2. 2. Before we start <ul><li>A bit about me </li></ul><ul><li>A bit about you: </li></ul><ul><ul><li>Where are you from? </li></ul></ul><ul><ul><li>What do you do? </li></ul></ul><ul><ul><li>How are you using social media? </li></ul></ul>
    3. 3. <ul><li>CHANGE IS GOOD </li></ul>Change is Good
    4. 4. <ul><li>SPARE CHANGE IS BETTER </li></ul>Change is Good
    5. 5. <ul><li>UNDERSTANDING HISTORY </li></ul>Before We Start , Part II
    6. 6. History Repeats Itself
    7. 7. <ul><li>AGRICULTURAL AGE </li></ul>History Repeats Itself
    8. 8. <ul><li>INDUSTRIAL AGE </li></ul>History Repeats Itself
    9. 9. <ul><li>INFORMATION AGE… </li></ul>History Repeats Itself
    10. 10. <ul><li>???????? </li></ul>History Repeats Itself
    11. 11. History Repeats Itself Agriculture Revolution: Steel Plow 1837 – John Deere develops and markets the world's first self-polishing cast steel plow.
    12. 12. Innovation <ul><li>Consequence: </li></ul><ul><ul><li>Food production increases </li></ul></ul><ul><ul><li>Food supply extends local geographical boundaries </li></ul></ul><ul><ul><li>Communities prosper </li></ul></ul><ul><ul><li>Literacy rises </li></ul></ul>
    13. 13. History Repeats Itself Agricultural change: Tractor 1907 – Henry Ford begins producing gas-powered tractors. Fifty horsepower engines could pull sixteen plows and harrows, and a grain drill, performing the three operations of plowing, harrowing, and planting at the same time and covering fifty acres or more in a day.
    14. 14. Disruptive Innovation <ul><li>Death of the family farm and of farming as a way of life </li></ul>
    15. 15. Disruptive Innovation <ul><li>1870: 80-90% of America employed in agriculture, mostly on small tracts of land </li></ul><ul><li>2010: 2-3% of American are now employed in agriculture. </li></ul>
    16. 16. Disruptive Innovation <ul><li>Median income? </li></ul><ul><ul><li>$7.70 for farm workers planting, growing and harvesting crops, </li></ul></ul><ul><ul><li>$8.31 for farm workers tending to animals. </li></ul></ul>
    17. 17. History Repeats Itself <ul><li>Gas -> Coal-powered steam (railroads) </li></ul><ul><li>Steam -> Electric and Hydro-Electric (factories) </li></ul><ul><li>Pastoral -> Mechanical (heavy equipment) </li></ul><ul><li>Rise of the trades </li></ul><ul><li>1900s: US Steel General Electric Bayer AG </li></ul>Bessemer Converter – steel furnace (1870) Wikipedia Commons
    18. 18. Industrial Age <ul><li>General stability of the economy </li></ul><ul><li>Increasing rise in literacy </li></ul><ul><li>General prosperity </li></ul><ul><li>Chicken in every pot and a car in every garage (H. Hoover, 1928) </li></ul><ul><li>There are no such things as limits to growth, because there are no limits to the human capacity for intelligence, imagination, and wonder. (R Reagan 1982) </li></ul>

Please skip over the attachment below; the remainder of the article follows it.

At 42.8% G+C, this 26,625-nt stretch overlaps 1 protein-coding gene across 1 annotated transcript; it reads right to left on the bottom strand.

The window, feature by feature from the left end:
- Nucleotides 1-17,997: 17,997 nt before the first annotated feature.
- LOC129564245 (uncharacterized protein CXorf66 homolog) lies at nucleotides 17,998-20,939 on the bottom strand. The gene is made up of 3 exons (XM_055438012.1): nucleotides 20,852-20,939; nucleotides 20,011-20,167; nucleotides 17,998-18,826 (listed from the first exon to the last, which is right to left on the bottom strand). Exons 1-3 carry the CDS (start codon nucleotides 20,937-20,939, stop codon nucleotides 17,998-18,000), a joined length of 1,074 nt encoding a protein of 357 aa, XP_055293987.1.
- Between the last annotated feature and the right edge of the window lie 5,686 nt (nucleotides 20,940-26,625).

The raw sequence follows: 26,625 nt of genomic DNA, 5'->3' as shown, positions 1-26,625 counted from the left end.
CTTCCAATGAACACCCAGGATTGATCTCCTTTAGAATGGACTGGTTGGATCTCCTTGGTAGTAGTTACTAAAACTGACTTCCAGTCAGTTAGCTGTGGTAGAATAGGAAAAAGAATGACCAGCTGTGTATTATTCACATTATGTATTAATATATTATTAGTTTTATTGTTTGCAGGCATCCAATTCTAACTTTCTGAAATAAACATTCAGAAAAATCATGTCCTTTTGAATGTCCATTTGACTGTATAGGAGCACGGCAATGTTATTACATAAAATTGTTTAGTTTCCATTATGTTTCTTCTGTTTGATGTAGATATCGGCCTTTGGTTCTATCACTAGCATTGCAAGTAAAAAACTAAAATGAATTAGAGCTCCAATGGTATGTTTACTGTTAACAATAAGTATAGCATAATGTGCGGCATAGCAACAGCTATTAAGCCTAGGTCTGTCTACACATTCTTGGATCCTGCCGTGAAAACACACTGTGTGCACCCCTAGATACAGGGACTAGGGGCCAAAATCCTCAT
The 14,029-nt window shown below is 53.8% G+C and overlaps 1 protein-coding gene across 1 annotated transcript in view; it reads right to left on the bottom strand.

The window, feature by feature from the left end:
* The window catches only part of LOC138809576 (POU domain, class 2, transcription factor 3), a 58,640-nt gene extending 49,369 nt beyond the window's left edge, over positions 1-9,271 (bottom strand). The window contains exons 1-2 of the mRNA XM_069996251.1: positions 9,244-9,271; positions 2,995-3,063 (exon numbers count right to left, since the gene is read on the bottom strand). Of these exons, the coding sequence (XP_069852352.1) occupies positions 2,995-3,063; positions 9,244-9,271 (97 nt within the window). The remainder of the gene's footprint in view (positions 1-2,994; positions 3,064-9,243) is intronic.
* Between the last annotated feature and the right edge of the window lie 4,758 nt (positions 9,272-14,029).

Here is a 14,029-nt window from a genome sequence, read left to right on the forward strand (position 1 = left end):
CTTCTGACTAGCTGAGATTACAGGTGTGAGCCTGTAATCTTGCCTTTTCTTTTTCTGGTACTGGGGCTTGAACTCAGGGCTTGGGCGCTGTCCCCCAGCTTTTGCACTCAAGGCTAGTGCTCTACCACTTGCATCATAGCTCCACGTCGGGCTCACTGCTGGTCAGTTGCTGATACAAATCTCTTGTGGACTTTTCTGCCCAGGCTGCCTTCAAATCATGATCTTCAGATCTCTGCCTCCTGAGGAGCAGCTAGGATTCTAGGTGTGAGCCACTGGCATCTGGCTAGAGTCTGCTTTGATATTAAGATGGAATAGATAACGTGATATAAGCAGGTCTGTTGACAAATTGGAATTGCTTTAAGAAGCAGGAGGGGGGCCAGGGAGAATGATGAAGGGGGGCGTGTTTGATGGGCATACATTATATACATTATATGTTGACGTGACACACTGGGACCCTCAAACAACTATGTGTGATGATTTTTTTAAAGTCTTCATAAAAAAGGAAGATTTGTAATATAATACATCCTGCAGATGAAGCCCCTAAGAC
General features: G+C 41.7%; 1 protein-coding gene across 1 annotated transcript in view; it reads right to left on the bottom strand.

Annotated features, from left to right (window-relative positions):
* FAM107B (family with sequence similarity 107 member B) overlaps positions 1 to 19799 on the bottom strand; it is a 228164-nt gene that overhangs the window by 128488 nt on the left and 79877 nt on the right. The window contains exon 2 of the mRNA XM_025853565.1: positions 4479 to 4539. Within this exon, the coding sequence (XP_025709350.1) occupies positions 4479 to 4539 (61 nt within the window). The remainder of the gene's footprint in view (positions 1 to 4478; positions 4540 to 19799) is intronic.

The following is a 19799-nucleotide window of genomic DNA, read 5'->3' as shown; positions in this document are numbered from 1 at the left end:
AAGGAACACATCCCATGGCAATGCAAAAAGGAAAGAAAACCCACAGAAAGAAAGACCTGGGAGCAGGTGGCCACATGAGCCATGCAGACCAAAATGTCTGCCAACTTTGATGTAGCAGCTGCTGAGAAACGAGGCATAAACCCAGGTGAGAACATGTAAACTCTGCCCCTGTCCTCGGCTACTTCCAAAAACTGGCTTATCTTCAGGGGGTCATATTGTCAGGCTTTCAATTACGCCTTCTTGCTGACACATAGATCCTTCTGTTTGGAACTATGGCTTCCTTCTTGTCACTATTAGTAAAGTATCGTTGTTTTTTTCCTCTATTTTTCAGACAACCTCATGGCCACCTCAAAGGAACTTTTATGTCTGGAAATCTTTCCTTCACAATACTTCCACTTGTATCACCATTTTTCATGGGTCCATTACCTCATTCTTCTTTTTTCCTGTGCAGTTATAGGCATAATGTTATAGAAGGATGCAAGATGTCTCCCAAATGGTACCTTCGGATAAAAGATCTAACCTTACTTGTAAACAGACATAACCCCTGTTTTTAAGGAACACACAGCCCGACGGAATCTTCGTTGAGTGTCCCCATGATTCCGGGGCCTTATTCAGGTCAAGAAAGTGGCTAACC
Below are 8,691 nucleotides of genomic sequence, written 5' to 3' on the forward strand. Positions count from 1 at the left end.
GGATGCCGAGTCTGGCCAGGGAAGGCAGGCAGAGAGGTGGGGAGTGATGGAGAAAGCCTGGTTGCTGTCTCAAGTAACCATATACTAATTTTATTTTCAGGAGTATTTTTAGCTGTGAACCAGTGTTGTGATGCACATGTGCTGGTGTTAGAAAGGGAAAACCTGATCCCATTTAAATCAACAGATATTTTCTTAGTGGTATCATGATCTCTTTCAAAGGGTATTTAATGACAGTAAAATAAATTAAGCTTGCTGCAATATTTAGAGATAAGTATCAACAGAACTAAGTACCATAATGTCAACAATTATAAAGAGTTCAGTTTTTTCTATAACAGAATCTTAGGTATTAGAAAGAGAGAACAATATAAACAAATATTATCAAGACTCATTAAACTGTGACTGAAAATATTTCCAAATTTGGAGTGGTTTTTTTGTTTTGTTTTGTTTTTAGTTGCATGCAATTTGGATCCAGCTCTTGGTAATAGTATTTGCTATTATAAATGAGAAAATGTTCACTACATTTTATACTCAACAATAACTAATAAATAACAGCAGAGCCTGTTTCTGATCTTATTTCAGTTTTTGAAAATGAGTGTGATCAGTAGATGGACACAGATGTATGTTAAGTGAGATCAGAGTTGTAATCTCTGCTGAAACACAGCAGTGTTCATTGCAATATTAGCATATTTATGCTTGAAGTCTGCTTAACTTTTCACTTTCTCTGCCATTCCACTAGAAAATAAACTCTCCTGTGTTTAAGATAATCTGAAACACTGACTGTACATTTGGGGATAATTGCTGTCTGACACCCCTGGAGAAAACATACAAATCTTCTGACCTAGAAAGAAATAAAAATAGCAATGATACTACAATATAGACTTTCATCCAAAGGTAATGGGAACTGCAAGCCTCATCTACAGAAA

19. 19. HISTORY REPEATS ITSELF Disruptive Innovation
    20. 20. Information Age
    21. 21. Information Age
    22. 22. ?? <ul><li>World Wide Web </li></ul><ul><li>USENET groups and listservs (Google groups) </li></ul><ul><li>Google Search logic </li></ul><ul><li>Mobile devices </li></ul><ul><li>Streaming video </li></ul><ul><li>GPS open-satellites </li></ul><ul><li>Fast cable to the home </li></ul><ul><li>… </li></ul>
    23. 23. ?? <ul><li>Moore’s law in semiconductor circuits: technology obsolence in three years </li></ul>
    24. 24. Law of Accelerating Returns
    25. 25. <ul><li>HISTORY REPEATS ITSELF </li></ul><ul><li>“ DÉJÀ VU ALL OVER AGAIN” </li></ul>Disruptive Innovation
    26. 26. Information Age <ul><li>Global economy </li></ul><ul><li>Mass production </li></ul><ul><li>Supply side economics </li></ul><ul><li>Unparalled competition </li></ul><ul><li>WalMartification of goods and services </li></ul><ul><li>Amazonification across the long tail </li></ul><ul><li>Global economic collapse </li></ul>
    27. 27. <ul><li>LET'S TAKE A LOOK </li></ul>A timeline view
    28. 28. <ul><li>SHIFT TO ANOTHER NEW AGE </li></ul>Disruptive Innovation
    29. 29. Digital Age <ul><li>Collaboration </li></ul><ul><li>Continuous Communication Flow </li></ul><ul><li>Consensus </li></ul><ul><li>Ubiquitous access </li></ul><ul><li>Mobile access </li></ul><ul><li>Just in time (JIT) everything </li></ul>
    30. 30. Digital Age in the Social Enterprise <ul><li>SharePoint (SaaS) </li></ul><ul><li>Chat/IM softwares (Yammer) </li></ul><ul><li>Mobile communication </li></ul><ul><li>Shared Docs and workflow </li></ul><ul><li>Google Docs and Sites behind the Firewall </li></ul><ul><li>Location aware devices (augmented reality) </li></ul><ul><li>Visual data analysis </li></ul><ul><li>Very smart machines </li></ul>
    31. 31. The Promise of Social Media <ul><li>What do </li></ul><ul><li>Google’s logic </li></ul><ul><li>Facebook </li></ul><ul><li>Twitter </li></ul><ul><li>LinkedIn </li></ul><ul><li>Amazon </li></ul><ul><li>tell us about </li></ul><ul><li>the digital age? </li></ul>
    32. 32. History Repeats Itself <ul><li>Change is… inevitable </li></ul><ul><li>Disruptive Innovation creates unpredictable, painful and rapid change and outcomes </li></ul><ul><li>We seem to be on the cusp of a new, painful change </li></ul><ul><li>It will take a collective effort to figure it out </li></ul><ul><li>We will use social and mobile technology to do it </li></ul>
    33. 33. Thank You!!! <ul><li>[email_address] </li></ul><ul><li>Twitter: Carmean </li></ul><ul><li>Skype: cmcarmean </li></ul><ul><li>Facebook: Colleen Carmean </li></ul>